Facebook has reportedly rejected some seemingly benign ads from a Florida distillery that are meant to promote a May 29th Back-the-Blue, charitable event to honor first responders with a new spirits product line.
Without providing further detail, the social media platform apparently claimed that the ad “may have been rejected if it mentions…sensitive social issues that could influence public opinion.”
Loaded Cannon Distillery marketing director Michelle Russell told the “Fox & Friends” crew that the company’s Lost Legend series of five bottles is controversy-free, however.
“It was a shock to me every time something got rejected for saying the word blue…there is nothing controversial, there is nothing political about anything that we’re doing. We’re just trying to support our community…during this hard, trying year that everybody has gone through,” she explained.
Loaded Cannon Distillery is located in Bradenton, Fla., in the Sarasota area. Facebook was charging $200 for each ad, assuming they were accepted.
“We’re launching this Lost Legends series because they are legends, all of them. First responders, EMT, police, firefighter. Anybody that wears a badge and that deserves some recognition, and that’s all we’re doing is trying to have a good event that’s free for everyone to come, children, adults — anybody that’s in the community or not in the community that wants to come and participate and show their support,” Russell continued.
“Fox & Friends” co-host Emily Compagno implied that Facebook was censoring the company merely for supporting law enforcement.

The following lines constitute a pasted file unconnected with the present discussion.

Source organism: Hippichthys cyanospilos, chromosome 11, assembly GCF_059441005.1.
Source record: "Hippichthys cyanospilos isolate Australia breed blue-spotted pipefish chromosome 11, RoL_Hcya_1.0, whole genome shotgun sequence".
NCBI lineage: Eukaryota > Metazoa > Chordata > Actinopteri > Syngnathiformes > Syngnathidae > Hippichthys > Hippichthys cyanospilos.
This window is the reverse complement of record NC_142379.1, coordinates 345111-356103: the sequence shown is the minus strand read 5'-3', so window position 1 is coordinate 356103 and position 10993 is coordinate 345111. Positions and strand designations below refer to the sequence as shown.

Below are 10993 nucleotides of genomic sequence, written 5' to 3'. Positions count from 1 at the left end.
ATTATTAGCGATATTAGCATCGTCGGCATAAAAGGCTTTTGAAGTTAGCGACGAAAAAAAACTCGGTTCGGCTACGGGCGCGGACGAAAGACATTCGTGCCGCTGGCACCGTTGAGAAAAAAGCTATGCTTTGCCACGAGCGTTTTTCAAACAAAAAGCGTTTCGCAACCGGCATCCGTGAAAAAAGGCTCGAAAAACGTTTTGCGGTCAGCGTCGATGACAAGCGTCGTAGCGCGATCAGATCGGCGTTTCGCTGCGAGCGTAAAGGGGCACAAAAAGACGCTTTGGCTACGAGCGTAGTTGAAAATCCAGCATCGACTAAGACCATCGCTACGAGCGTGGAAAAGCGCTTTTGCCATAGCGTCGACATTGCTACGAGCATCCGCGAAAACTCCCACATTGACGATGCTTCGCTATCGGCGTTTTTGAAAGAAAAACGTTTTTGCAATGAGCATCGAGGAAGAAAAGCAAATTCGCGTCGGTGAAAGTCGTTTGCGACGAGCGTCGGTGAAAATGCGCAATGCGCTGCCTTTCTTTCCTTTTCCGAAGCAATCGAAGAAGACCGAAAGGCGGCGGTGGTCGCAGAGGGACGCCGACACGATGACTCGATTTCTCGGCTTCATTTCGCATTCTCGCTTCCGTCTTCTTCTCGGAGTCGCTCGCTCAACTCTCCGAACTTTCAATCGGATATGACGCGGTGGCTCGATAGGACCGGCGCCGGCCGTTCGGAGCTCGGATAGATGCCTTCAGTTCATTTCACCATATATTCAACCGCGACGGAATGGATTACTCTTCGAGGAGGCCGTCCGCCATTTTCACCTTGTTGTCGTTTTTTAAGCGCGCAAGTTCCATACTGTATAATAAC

“It is very disheartening to hear that because the police do so much for us and the charity that we are working with…which is the supporters of law enforcement, and pretty much the majority of the proceeds from Saturday will go back to them,” Russell responded.
She also noted that two percent of sales for the Lost Legends line, which is made in-house like all of their products, will be donated to first responder groups.
When co-host Will Cain wondered how the platform can justify spurning the ads, colleague Pete Hegseth chimed in that the rejection might be an algorithm issue, but that it also appears to be Facebook policy.
Watch the clip embedded below and draw your own conclusions:
(Video: Fox News)
It’s hardly a secret that the left-leaning Big Tech platforms, which were originally conceptualized as the equivalent to the public square, aren’t exactly boosters of cops these days.
Whether that played into its decision to rebuff the distillery’s ad campaign is speculation at this point. There is also a history by such platforms of admitting to making mistakes in terms of blocking certain forms of content.
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